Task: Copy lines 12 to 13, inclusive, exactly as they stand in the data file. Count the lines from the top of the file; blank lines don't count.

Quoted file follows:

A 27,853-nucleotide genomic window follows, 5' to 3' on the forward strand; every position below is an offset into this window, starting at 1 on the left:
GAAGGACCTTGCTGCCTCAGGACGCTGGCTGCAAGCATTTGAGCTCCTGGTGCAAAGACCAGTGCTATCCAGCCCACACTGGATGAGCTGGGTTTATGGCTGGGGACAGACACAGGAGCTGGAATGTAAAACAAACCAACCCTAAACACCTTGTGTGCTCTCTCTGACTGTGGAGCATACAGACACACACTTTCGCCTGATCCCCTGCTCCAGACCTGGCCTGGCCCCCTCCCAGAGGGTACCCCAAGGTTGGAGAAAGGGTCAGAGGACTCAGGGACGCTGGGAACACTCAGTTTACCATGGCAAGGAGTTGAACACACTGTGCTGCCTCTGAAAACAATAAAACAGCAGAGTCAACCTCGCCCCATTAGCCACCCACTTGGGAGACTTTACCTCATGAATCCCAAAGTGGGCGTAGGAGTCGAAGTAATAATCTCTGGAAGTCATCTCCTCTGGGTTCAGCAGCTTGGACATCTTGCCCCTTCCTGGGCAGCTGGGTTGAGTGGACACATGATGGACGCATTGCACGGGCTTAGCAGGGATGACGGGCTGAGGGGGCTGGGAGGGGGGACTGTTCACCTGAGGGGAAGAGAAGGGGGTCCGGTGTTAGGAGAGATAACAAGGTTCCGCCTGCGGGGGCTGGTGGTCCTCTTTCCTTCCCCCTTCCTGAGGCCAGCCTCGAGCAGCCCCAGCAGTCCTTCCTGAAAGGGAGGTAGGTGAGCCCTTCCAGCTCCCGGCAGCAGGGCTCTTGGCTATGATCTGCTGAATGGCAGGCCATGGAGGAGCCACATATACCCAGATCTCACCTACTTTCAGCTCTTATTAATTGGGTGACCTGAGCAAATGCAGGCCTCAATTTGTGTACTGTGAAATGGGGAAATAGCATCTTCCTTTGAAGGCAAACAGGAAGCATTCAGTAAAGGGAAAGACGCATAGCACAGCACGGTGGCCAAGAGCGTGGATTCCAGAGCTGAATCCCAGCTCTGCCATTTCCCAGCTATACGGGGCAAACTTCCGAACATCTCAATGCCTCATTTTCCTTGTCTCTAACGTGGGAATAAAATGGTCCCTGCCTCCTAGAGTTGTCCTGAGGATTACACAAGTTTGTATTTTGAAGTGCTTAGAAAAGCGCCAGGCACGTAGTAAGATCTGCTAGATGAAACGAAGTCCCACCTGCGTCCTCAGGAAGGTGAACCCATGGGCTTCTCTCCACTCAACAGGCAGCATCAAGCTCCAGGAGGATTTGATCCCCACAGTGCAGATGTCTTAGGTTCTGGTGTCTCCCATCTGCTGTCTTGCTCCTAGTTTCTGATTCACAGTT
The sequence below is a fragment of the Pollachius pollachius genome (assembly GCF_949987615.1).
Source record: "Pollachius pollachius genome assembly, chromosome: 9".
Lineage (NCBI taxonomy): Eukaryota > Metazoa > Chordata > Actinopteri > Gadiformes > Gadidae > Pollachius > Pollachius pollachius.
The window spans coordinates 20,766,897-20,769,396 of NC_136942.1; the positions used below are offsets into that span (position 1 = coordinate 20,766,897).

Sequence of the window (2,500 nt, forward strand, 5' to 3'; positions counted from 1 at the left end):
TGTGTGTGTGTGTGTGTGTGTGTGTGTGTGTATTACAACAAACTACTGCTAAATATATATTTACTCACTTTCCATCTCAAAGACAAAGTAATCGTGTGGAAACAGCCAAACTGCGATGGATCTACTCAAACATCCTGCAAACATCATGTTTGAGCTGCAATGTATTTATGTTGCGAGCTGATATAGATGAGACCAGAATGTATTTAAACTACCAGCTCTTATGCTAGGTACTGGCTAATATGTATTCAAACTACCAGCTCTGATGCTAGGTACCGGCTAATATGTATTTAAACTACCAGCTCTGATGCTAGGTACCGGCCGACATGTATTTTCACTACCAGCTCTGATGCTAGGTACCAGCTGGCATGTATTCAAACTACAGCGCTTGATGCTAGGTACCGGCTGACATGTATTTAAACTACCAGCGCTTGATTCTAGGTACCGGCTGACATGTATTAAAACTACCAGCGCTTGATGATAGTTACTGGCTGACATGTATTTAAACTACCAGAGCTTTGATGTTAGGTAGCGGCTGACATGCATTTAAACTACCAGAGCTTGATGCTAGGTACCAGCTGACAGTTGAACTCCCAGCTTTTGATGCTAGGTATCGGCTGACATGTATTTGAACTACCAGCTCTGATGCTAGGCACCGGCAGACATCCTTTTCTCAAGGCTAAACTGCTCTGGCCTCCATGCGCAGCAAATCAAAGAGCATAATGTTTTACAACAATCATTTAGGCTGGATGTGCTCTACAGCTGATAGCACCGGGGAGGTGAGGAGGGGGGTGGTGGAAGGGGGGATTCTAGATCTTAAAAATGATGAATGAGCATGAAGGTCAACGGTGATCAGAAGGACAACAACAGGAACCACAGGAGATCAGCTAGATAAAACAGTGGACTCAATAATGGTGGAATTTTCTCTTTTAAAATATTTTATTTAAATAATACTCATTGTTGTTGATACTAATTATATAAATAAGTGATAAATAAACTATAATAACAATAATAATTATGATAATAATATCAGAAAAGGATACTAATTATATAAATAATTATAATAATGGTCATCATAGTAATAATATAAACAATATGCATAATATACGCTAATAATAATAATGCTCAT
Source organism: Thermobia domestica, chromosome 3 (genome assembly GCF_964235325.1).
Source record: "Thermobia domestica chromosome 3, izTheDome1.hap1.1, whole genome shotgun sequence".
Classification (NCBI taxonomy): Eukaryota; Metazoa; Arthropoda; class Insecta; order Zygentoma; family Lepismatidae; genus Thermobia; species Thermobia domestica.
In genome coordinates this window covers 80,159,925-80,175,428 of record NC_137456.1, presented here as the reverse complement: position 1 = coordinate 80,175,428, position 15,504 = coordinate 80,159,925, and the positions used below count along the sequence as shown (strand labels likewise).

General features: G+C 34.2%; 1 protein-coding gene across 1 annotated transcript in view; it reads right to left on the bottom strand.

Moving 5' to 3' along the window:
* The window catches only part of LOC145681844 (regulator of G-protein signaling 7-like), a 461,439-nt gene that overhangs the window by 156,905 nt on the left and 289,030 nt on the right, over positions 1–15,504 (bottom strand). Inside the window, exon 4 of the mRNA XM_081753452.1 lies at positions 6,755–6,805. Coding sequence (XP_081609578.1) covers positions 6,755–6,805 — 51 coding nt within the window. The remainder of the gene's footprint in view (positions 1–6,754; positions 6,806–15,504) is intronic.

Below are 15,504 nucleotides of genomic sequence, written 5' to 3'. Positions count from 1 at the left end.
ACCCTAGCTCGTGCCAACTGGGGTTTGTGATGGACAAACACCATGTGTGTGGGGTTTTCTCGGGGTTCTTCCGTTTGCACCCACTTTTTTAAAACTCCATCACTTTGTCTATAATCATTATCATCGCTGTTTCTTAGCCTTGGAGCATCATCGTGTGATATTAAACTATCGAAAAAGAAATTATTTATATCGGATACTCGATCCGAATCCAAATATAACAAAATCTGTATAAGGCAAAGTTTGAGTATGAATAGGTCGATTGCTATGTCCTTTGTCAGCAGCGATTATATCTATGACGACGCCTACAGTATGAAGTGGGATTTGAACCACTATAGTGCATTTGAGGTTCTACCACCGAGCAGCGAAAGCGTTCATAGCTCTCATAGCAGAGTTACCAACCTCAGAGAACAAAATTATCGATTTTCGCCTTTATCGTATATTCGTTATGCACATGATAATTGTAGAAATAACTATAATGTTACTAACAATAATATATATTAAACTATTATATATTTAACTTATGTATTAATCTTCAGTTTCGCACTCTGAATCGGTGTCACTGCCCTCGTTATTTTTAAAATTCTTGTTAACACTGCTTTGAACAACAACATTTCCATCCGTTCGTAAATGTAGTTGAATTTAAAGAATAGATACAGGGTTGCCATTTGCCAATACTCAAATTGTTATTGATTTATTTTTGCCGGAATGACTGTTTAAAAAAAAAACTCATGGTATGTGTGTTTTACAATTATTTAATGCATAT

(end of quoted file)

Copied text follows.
In genome coordinates this window covers 80,159,925-80,175,428 of record NC_137456.1, presented here as the reverse complement: position 1 = coordinate 80,175,428, position 15,504 = coordinate 80,159,925, and the positions used below count along the sequence as shown (strand labels likewise).

General features: G+C 34.2%; 1 protein-coding gene across 1 annotated transcript in view; it reads right to left on the bottom strand.